Analysis: Obama holds onto party's traditional groups
- Article by: JACKIE CALMES and
- MEGAN THEE-BRENAN New York Times
- November 7, 2012 - 12:30 AM
In winning re-election to a second term, President Obama held onto the demographic groups that traditionally make up his party's base -- young and unmarried people, political moderates, women, blacks, Latinos, the least and most educated, city dwellers, lower-income voters and union members. Yet, he struggled with others who helped sweep him to victory in 2008.
Men, political independents, Roman Catholics and suburbanites -- who backed Obama four years ago -- this time gave more votes to Mitt Romney, according to independent nationwide surveys of voters leaving the polls and telephone interviews with some of the roughly 30 million Americans who voted early.
The president did, however, barely hold onto college graduates and mothers, groups that until 2008 were a mainstay of the Republican Party. Obama and his campaign assiduously courted both groups, just as last time. But he lost the independents who were among the most closely watched groups in the crucial swing states of Ohio and Virginia, although Florida's independents seemed divided.
Romney retained the support of most other typically Republican groups, including whites, older Americans, Southerners, rural residents, married voters, regular churchgoers and, overwhelmingly, white evangelical Christians, many of whom expressed hostility to Romney, as a Mormon, in both his 2008 and 2012 campaigns.
Perhaps indicating their antipathy to Obama, white evangelical Christians were more supportive of Romney than they were of Sen. John McCain, the GOP nominee of 2008, and roughly as supportive as they were of President George W. Bush. Romney got the votes of more whites than McCain, and, unlike McCain, he was supported by a majority of young white voters under age 30.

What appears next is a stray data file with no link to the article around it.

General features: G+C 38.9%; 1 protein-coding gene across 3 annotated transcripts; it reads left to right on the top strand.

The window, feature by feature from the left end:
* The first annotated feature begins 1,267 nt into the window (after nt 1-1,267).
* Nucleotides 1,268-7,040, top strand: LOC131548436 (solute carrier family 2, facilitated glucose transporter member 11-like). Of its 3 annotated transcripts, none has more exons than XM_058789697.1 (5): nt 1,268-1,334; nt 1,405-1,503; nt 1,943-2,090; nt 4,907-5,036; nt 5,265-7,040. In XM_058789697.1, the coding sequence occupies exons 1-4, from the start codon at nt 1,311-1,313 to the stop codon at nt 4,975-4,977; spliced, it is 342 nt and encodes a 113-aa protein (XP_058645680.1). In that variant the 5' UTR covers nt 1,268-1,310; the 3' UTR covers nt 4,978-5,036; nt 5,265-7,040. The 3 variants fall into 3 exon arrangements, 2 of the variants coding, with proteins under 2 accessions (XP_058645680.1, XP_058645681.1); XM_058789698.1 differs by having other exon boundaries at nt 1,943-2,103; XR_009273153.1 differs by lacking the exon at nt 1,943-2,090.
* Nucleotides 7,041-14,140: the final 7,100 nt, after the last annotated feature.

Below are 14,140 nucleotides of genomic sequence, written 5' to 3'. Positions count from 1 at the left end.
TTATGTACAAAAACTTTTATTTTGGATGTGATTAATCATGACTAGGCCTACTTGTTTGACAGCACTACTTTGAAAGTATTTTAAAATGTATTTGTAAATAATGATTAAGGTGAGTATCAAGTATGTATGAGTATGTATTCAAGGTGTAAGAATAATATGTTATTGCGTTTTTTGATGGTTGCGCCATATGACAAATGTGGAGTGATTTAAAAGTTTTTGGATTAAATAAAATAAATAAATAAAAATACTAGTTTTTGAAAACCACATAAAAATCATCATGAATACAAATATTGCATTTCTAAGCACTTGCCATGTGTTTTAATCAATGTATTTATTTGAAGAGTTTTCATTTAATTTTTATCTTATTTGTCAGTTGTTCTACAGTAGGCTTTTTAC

In short, the electorate this year looked a lot more like that of 2004, when Bush narrowly defeated Senator John Kerry, the Massachusetts Democrat, to win re-election, than Obama's diverse majority coalition of 2008. The shifts among major demographic groups were first seen in the 2010 midterm elections, when the Democrats lost control of the House as the economy sputtered.
Significantly, the electorate's view of the government's role in the economy has shifted, too, away from Obama's call for a kind of public-private partnership, and toward Romney's hands-off, free-market platform.
In November 2008, when the country was foundering in the worst recession since the Depression, Election Day surveys of voters found that 51 percent of them wanted government to do more to intervene while 43 percent said it was doing too many things better left to businesses. Now, after four years of government activism, those numbers have flipped.
In some states where government intervention like the auto bailout was palpable, however, Obama benefited. For example, Ohio voters overwhelmingly supported the 2009 federal aid to automakers, according to surveys of those who voted, and about three-quarters of them backed Obama.
This was no surprise: a big majority said the economy was the most important issue. Majorities of those voters and of the smaller portion who called federal budget deficits the nation's primary issue supported Romney. Obama won most voters who named foreign policy or health care as their top concern.
A bare majority still blames Obama's predecessor, Bush, more than him for the economy's lingering problems. That helps explain how the president remained a formidable contender for a second term though no modern incumbent has won re-election with an unemployment rate near 8 percent.
So, too, does the growing share of voters who view the economy's condition -- and their own -- as improving. Roughly 4 in 10 said the economy is getting better, and they overwhelmingly supported Obama, while those who said it is "staying the same" or getting worse backed Romney.
As in national polls before the election, just over half of voters said the country is on the wrong track.
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